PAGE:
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  • The Essence of Social Design (2013)
  • Kakei Yūsuke (bio)
    Translated by Elsa Chanez (bio)

Essence 1: Encounters and Connections

When I consider the roots of the issue+design office,1 I am brought back to the year 2001. At that time, in my advertisement job I was dealing mostly with design related to gathering spaces—such as those found at commercial institutions and hotels. I was visiting New York for a business development job for a hotel, when the 9/11 terrorist attacks happened. This shocking incident seemed to presage what things would be like in this new century. I didn't just see footage of it—I was very close to the World Trade Center and witnessed the event first-hand.

This experience left me with a completely different understanding of myself in relation to the world and society. Confined in the hotel and unable to travel back home, I wondered what would become of the United States, the world, and also Japan. With a vague sense of unease, I started thinking about various things, like nations and religions, competing views on life and death, war and disaster. Looking back on it now, I feel like it was a precious time for me, because I was able to completely forget about my job and reflect on the big picture.

With these reflections as a starting point, I became interested in the communities that support the lives of people—nations, regions, cities and villages—and the various social issues related to such communities. And I decided to attend graduate school.2 There, I encountered Yamazaki Ryō and this connection led to the establishment of issue+design.3 At the time, Yamazaki had just started a design office that mainly operated in the field of landscape design. Even though his field was different than where I was coming from in the advertising world, a lot of things resonated with me when it came to "design." Skipping class, we would go to Korean restaurants in the Hongō neighborhood and talk about a lot of things. We discussed many things: the problems accompanying the decrease in population in the transalpine areas;4 Japan's provincial cities and isolated islands; how [End Page 310] we sensed great possibilities for design to offer solutions to such problems; and how the kind of social issue-based design that existed abroad remained yet to be developed in Japan. At any rate, our discussions evolved, and that is how we started issue+design.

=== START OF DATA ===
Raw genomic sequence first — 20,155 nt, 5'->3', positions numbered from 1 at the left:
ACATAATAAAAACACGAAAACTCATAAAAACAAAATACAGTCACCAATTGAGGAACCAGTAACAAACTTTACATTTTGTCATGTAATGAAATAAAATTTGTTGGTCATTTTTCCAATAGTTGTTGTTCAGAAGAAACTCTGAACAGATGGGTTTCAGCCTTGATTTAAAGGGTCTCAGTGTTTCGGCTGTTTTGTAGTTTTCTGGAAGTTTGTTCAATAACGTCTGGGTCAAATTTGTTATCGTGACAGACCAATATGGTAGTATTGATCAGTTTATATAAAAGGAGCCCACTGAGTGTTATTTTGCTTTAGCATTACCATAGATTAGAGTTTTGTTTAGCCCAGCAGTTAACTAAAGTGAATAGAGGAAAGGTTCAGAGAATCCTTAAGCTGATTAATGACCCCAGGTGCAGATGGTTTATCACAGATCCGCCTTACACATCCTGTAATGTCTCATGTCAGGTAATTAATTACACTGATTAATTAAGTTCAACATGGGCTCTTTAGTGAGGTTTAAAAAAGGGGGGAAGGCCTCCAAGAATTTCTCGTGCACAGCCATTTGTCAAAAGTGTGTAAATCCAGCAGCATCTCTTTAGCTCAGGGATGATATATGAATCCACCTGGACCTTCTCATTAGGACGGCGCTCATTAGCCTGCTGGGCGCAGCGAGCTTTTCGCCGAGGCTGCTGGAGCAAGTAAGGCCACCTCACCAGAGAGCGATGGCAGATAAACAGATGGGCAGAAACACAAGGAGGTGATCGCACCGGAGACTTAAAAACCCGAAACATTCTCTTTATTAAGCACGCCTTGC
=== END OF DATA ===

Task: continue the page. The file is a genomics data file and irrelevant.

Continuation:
What has propelled this project until now is the idea of "people" as a starting point for social design. Likewise, Yamazaki, who has since become my colleague, was at the starting point of the shift in my activities to social design. And since then, a lot of other people have become starting points for different projects. The origin of the "Parent and Child Health Booklet" (2010)5 are students from the Kyoto Prefectural University of Medicine who I met at a workshop; a Kobe city employee inspired the "We Can Do It Bib" (2011)6 and People of Fukui (2012)7 our community travel guide, was inspired by meeting youths from Fukui who currently reside in Tokyo. For me, these encounters became the seeds for the ideas of these projects, growing rapidly into roots that carried solutions and actions that developed into fertile grounds. These were not simple encounters as the word might imply, but crucial elements of each of these projects.

This concept, "social design," carries another meaning. It is a bit abstract to describe, but social design starts and ends with people. In other words, one should not forget that social issues always involve people. Sometimes, when participating in forums on social issues, I feel as if people, who are at the start and endpoint of such issues, were being forgotten. When we only think along the lines of "What should we do?" and always focus on the steps to resolving these issues, we drift further away from our original motive—those for whom we are doing this. It is just as if we were walking in circles, wondering where we started from—we often forget our starting point.

Social design is...


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pp. 310-319
Launched on MUSE
Open Access
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